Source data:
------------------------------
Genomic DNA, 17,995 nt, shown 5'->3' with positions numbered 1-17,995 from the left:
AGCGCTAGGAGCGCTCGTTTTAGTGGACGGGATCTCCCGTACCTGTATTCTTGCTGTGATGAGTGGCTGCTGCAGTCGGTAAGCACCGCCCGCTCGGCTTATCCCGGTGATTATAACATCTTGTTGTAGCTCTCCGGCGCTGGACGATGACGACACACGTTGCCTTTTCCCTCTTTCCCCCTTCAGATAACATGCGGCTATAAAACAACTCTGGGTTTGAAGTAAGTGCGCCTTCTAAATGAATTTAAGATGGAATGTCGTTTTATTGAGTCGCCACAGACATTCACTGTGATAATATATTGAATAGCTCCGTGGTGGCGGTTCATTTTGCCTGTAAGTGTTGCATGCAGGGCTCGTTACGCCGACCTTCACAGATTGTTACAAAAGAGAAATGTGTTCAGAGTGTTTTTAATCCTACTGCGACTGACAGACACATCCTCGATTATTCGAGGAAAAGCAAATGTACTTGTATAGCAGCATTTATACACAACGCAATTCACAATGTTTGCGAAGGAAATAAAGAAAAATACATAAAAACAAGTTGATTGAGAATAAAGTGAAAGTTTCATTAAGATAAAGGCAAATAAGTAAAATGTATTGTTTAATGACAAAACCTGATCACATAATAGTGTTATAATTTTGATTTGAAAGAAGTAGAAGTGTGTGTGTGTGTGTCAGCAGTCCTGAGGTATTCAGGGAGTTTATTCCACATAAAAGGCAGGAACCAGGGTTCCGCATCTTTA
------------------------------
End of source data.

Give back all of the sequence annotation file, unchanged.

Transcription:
Genomic DNA, 17,995 nt, shown 5'->3' with positions numbered 1-17,995 from the left:
AGCGCTAGGAGCGCTCGTTTTAGTGGACGGGATCTCCCGTACCTGTATTCTTGCTGTGATGAGTGGCTGCTGCAGTCGGTAAGCACCGCCCGCTCGGCTTATCCCGGTGATTATAACATCTTGTTGTAGCTCTCCGGCGCTGGACGATGACGACACACGTTGCCTTTTCCCTCTTTCCCCCTTCAGATAACATGCGGCTATAAAACAACTCTGGGTTTGAAGTAAGTGCGCCTTCTAAATGAATTTAAGATGGAATGTCGTTTTATTGAGTCGCCACAGACATTCACTGTGATAATATATTGAATAGCTCCGTGGTGGCGGTTCATTTTGCCTGTAAGTGTTGCATGCAGGGCTCGTTACGCCGACCTTCACAGATTGTTACAAAAGAGAAATGTGTTCAGAGTGTTTTTAATCCTACTGCGACTGACAGACACATCCTCGATTATTCGAGGAAAAGCAAATGTACTTGTATAGCAGCATTTATACACAACGCAATTCACAATGTTTGCGAAGGAAATAAAGAAAAATACATAAAAACAAGTTGATTGAGAATAAAGTGAAAGTTTCATTAAGATAAAGGCAAATAAGTAAAATGTATTGTTTAATGACAAAACCTGATCACATAATAGTGTTATAATTTTGATTTGAAAGAAGTAGAAGTGTGTGTGTGTGTGTCAGCAGTCCTGAGGTATTCAGGGAGTTTATTCCACATAAAAGGCAGGAACCAGGGTTCCGCATCTTTA